Kirstin Taylor Maldonado in BONES - Season 11 - "The Strike in the Chord" ©2016 Fox / Patrick McElhenney

Kirstin Taylor Maldonado in BONES – Season 11 – “The Strike in the Chord” ©2016 Fox / Patrick McElhenney

Stars: David Boreanaz, Emily Deschanel, Michaela Conlin, TJ Thyne, Tamara Taylor, John Boyd, B.K. Cannon, Sam Tsui, Nigel Gibbs, Jordan Fisher, Kirstin Maldonado, Gavin MacIntosh
Writer: Yael Zinkow, series created by Hart Hanson, based on the life and writings of Kathy Reichs
Director: Michael Lange
Network: Fox Network, Thursdays @ 8 PM
Airdate: May 19, 2016

BONES delivers an amiable if uneven Season 11 episode with “The Strike in the Chord.” On the upside, it’s got series regular John Boyd, as James Aubrey, singing, it’s got some gentle pro-animal material, it’s got Brennan (Emily Deschanel) getting to be right about a parenting issue, and it’s got Hodgins (TJ Thyne) very excited about lab work again. It’s also got a good whodunit plot.

On the downside, it’s got some continuity issues – didn’t Angela (Michaela Conlin) used to be an animal lover? – and a strange situation in the lab that stretches plausibility with the BONES universe. Also, while one hates to pick on an episodic show that has comparatively short post-production time, there is some notably out of synch singing. Additionally, it’s not an a cappella group if they have music.

When a pair of would-be animal rescuers find a rat-gnawed body on the floor of a university-affiliated lab, the victim turns out to be Scott, a college student who is the director of his elite school’s all-male a cappella singing group, the Whipper Snaps. Booth (David Boreanaz) and Aubrey investigate and find a spider’s web of intrigue and blackmail. Scott was planning to bring a woman from his school’s all-female group, the Ginger Snaps, into the Whippers. This upset just about everybody, including William Johnson (Nigel Gibbs), an ex-Whipper who is now a lawyer and on the trustee board; he’s also the father of angel-voiced Ian (Jordan Fisher), whom the late Scott had dismissed from the Whippers. Then there’s the Ginger Snap who works at the lab who put toxin in her lip gloss and kissed a bunch of Whippers so they’d get sick during a singing competition, making more room for the Gingers.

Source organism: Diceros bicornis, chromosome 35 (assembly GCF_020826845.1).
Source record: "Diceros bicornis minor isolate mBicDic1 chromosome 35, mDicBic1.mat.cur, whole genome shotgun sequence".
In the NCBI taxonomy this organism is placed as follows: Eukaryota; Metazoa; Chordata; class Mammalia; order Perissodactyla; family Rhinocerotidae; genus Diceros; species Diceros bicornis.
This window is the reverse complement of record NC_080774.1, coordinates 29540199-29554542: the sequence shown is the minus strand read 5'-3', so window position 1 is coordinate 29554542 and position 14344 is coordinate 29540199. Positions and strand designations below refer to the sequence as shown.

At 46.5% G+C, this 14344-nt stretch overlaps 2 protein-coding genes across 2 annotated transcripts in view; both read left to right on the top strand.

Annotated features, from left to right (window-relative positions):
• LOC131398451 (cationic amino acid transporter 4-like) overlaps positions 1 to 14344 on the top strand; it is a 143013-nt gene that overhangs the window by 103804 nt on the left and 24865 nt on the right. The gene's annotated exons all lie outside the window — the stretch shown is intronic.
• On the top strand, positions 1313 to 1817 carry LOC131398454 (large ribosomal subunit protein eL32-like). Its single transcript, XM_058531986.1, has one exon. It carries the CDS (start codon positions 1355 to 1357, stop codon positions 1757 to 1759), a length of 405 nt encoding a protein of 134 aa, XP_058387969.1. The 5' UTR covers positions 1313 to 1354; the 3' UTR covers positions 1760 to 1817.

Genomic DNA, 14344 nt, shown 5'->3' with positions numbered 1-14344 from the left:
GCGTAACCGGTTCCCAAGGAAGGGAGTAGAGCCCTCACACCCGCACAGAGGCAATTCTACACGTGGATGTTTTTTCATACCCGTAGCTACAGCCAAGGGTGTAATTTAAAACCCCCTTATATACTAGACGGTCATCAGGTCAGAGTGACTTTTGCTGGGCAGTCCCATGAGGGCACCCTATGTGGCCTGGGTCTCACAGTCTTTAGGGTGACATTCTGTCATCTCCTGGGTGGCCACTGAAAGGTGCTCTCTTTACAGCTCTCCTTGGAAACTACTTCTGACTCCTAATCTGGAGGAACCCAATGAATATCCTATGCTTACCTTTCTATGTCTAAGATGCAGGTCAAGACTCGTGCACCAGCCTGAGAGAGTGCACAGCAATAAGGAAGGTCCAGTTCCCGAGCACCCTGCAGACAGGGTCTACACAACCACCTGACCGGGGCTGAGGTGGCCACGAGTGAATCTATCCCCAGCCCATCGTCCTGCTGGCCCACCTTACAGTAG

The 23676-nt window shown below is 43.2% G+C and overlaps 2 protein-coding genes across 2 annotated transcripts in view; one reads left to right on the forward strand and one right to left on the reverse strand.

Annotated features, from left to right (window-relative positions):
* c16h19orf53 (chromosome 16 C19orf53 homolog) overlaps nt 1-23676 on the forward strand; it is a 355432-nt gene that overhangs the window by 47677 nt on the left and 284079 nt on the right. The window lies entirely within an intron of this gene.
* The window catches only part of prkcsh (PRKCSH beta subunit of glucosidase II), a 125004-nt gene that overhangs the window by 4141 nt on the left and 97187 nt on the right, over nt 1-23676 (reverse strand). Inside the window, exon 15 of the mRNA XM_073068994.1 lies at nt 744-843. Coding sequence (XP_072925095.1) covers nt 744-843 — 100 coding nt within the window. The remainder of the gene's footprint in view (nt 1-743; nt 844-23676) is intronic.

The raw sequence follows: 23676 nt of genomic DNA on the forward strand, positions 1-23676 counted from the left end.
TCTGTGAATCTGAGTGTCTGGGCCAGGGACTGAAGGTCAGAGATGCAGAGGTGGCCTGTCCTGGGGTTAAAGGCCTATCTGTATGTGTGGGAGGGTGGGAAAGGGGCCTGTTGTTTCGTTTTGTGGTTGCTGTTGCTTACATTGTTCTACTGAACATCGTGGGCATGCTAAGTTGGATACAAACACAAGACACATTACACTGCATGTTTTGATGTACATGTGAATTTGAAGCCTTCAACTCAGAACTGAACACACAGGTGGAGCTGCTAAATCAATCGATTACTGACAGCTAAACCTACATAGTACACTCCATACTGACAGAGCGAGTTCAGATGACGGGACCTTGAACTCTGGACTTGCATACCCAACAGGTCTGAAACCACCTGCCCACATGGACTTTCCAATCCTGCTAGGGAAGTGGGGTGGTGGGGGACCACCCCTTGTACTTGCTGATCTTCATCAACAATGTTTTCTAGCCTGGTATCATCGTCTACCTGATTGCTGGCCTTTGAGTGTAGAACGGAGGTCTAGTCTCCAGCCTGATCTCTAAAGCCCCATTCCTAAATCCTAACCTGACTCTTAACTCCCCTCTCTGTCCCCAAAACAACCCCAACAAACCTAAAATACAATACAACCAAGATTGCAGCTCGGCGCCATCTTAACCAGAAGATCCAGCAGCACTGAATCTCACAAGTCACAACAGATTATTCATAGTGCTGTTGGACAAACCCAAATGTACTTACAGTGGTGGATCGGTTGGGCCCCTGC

However, the culprit turns out to be Scott’s roommate. Scott had been stealing and selling his roommate’s anti-anxiety meds, with the result that the latter failed a test.

In the lab, Brennan welcomes a new assistant, Sammy Mills (B.K. Cannon), who is enthusiastic but woefully unprepared for the new position. Despite the fact that everyone in the lab likes Sammy, Brennan has to dismiss her for not being up to the demands of the job. It’s completely believable that Brennan would fire Sammy. What’s far less credible is the idea that somebody with Sammy’s utter lack of knowledge would be sent to assist Brennan in the first place. Also, given that we’ve never seen this character before, when Hodgins and Angela talk about how she’s one of them, our reaction is, “Huh?”

Booth is looking forward to a summer vacation, hiking the Appalachian Trail with his eldest son Parker (Gavin MacIntosh). However, Parker is studying at Oxford, where he’s been offered a slot in a summer creative writing program. Over Skype, Parker confides in his stepmother Brennan, who lobbies for him with a resistant Booth. Booth is hurt that Parker went to Brennan; Brennan agrees with Booth that she’s not part of this decision, but argues that Parker ought to decide. After reading some of Parker’s work, Booth comes around to feeling that his son should be able to take advantage of the Oxford opportunity.

Given that BONES often tilts towards Booth when it comes to child-rearing, it’s good to see Brennan score a point. In this case, it would seem she’s entirely right, so that’s good, too.

Finally, paraplegic Hodgins has signed up for experimental surgery to that may enable him to walk again. Angela hits the roof when she finds out – and bursts through the roof when she researches the surgery and finds out that people have died from it. Hodgins agrees not to go through with the surgery after all. Although this storyline goes far afield from the core of BONES, Thyne and Conlin are such engaging performers that we’re happy to watch them work on some relatively strong material. Added bonus for rat lovers: Hodgins (actually, the BONES production department) has come up with a first-rate environment for them. We’re sure Michael-Vincent will love his new pets.

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